Karen and Martha were college friends, a couple, like so many female couples you see around any college campus: couples who eat, study, and socialize together. After college, they started a private school for girls: a residential school located on a farm. So they spent countless happy hours together, day and night, sacrificing many pleasures building up the school. Summers they would holiday together at the lake. Most heterosexual women in their late teens and twenties have a real hunger for men: maybe not just any man, but definitely for men. But in ten years Martha hasn't had a date. Mrs. Mortar, her aunt, says to her, "Burying yourself on a farm! Meeting no men!" (Hellman 19). Furthermore, Martha gets crabby whenever Karen's fiancé, Joe Cardin, is in the house. Martha's "jealous and possessive nature" is unnatural. She needs a man of her own (21). Peggy and Evelyn, who were eavesdropping at the door and overhear Mrs. Mortar's comments, emphasize the unnaturalness of Martha's feelings for Karen when, under duress, they must disclose the conversation to Mary (26-27). The three roommates are reading Mademoiselle de Maupin. Sensitized to the illicit pleasures of Lesbian love, they question how they "express" their own sexuality. Mary, like Iago, has grounds to believe that her suspicions about her teachers are valid. While both Iago and Mary use their suspicions as weapons for ulterior motives, believing the validity of their suspicions enables them to transmit their emotions to Othello and Amelia Tilford.
On its own, the evidence about the "lovers" is not very persuasive. Iago and Mary combine their avowals of love with their insinuations about the "lovers" to sway their quarry. But Othello and Amelia put up a fight. Othello says of Cassio, "I think that he is honest" (Shakespeare 97); of Desdemona, "I do not think but Desdemona's honest" (101). Unfortunately for Othello, he thinks too much. He doesn't want Desdemona to use him as a base while she "makes wanton" with his soldiers (103). Othello demands that Iago, "Prove my love a whore" (106). Iago later accommodates him by staging the scene with Cassio and Bianca that Othello misinterprets. When Othello demands a reason for Desdemona's disloyalty Iago deflects him easily with his story of Cassio's sex dream about Desdemona (108).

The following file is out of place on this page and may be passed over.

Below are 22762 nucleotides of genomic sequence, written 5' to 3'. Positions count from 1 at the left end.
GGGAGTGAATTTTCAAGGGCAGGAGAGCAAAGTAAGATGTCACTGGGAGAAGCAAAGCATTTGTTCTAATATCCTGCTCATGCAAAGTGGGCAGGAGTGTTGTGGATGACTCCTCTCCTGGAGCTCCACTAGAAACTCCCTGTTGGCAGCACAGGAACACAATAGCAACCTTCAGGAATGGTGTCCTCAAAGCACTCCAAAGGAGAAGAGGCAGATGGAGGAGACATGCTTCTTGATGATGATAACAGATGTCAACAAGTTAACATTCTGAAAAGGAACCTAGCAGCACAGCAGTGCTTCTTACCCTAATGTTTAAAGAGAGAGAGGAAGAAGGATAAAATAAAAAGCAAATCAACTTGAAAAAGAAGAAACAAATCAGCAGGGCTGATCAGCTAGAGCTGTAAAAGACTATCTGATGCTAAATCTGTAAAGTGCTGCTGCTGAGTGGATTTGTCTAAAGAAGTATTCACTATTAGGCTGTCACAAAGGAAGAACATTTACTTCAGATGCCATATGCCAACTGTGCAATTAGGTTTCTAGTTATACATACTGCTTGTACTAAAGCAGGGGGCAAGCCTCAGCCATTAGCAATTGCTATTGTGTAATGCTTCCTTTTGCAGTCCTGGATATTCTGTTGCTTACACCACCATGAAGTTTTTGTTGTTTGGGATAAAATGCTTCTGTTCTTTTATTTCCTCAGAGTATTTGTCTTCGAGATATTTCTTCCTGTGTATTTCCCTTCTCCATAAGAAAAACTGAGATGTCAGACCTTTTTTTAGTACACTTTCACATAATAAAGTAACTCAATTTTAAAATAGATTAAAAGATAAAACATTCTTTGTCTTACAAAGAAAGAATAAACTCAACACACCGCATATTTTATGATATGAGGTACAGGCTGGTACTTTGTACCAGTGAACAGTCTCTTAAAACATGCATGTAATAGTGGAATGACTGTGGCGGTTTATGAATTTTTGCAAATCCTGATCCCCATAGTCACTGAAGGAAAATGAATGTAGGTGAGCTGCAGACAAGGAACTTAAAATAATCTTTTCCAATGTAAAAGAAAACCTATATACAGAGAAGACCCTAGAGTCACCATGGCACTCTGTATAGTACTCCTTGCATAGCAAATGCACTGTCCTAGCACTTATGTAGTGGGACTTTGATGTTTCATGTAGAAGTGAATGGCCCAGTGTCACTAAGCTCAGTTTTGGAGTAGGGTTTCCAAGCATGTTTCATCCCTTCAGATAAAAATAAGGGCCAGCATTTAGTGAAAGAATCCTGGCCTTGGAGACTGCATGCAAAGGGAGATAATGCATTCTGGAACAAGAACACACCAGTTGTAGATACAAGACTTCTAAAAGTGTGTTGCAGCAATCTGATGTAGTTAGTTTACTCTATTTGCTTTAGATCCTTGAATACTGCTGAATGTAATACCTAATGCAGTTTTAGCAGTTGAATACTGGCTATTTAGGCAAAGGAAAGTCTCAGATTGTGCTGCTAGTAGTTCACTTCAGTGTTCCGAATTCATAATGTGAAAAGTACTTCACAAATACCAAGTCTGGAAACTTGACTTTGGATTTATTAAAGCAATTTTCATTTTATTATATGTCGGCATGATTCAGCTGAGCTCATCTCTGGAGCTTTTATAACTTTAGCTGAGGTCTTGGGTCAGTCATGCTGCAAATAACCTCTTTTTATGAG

Mrs.Tilford doesn't believe that Karen and Martha will kill Mary. "You know they wouldn't hurt you for anything," she admonishes (Hellman 34). Amelia rebukes Mary for imagining things and for questioning her love. Mary shouldn't repeat talk about Martha's jealousy of Karen and Joe's marriage. Mary shouldn't use the word "unnatural" to describe Martha's feelings for Karen. But the "noises" and "funny" activities make Amelia tremble (38). She's getting turned on too. Amelia makes the mistake of asking a liar, "Have you told me the truth?" (38). "Like yes!"
Othello and Amelia are at the point of no return. Amelia calls the children's mothers to inform them of Karen and Martha's "unnatural" love after her seduction (39). Before she hears Karen and Martha's version of their relationship, she tells Joe Cardin, her grandson, not to marry Karen (44). When Karen arrives on her doorstep, she snubs her entry to the house (45). At the end of the seduction scene in Othello, Iago and Othello, on their knees and pledging their love, vow that Iago will kill Cassio and Othello will "do" Desdemona (Shakespeare 110). At this point neither Othello nor Amelia Tilford has any verified proof. Their suggestibility is so great that the speculations of Iago and Mary become unquestionable facts. They sacrifice themselves: Othello his life and Amelia her standing in the environs of Lancet.
However, Othello and Amelia have the opportunity to verify that their actions are justified. But now it doesn't take much to drive the last spike. Like paranoiacs, they have bought into the speculations offered them by Iago and Mary (Freud 119). Othello, watching the scene staged by Iago between Cassio and Bianca, is easily duped. Like a paranoiac, Othello believes Cassio laughs at him (Shakespeare 23-125). Mrs. Tilford, facing a libel suit from Karen and Martha, corroborates Mary's lie with the lie of the tergiversating Rosalie, who had at first denied Mary's story (Hellman 39).
The two scenes are homoerotic because of the expressions of love between the libidinal pairs of Othello-Iago and Amelia-Mary. Questions in our minds heighten the eroticism. What's going on between Mrs. Tilford and Agatha, her maid (32-33)? What about the asp that's about to bite Peggy playing Cleopatra at the start of Hellman's play (9-10)? Is this asp symbolic of Dr. Joe Cardin's penis? Who in the play cares? Why does Othello speak of asps' tongues when he denounces his love for Desdemona (Shakespeare 109)? Is it just Cassio's penis or is it the penises of all the soldiers in the army? If it is the latter, the general was right to remove the threat to his charges. An army needs its hierarchical structure "bound by libidinal ties on the one hand to the leader ... and on the other hand to the other members of the group." If an army becomes disintegrated panic can arise (Freud 179-180). The destruction of the fleet had only stayed the Turk's menace. Struck by panic, Mrs. Tilford and the other mothers shut down Karen and Martha's school to protect their children from the contagion: the fathomless, infinite sin of Lesbos.
Freud, Sigmund. A General Selection from the Works of Sigmund Freud. Ed. John
Rickman. 1937. New York: Doubleday, 1957.
Hellman, Lillian. The Children's Hour. 1934. New York: Dramatists Play Service,
Shakespeare, William. Othello. Ed. Alvin Kernan. New York: Signet, 1963.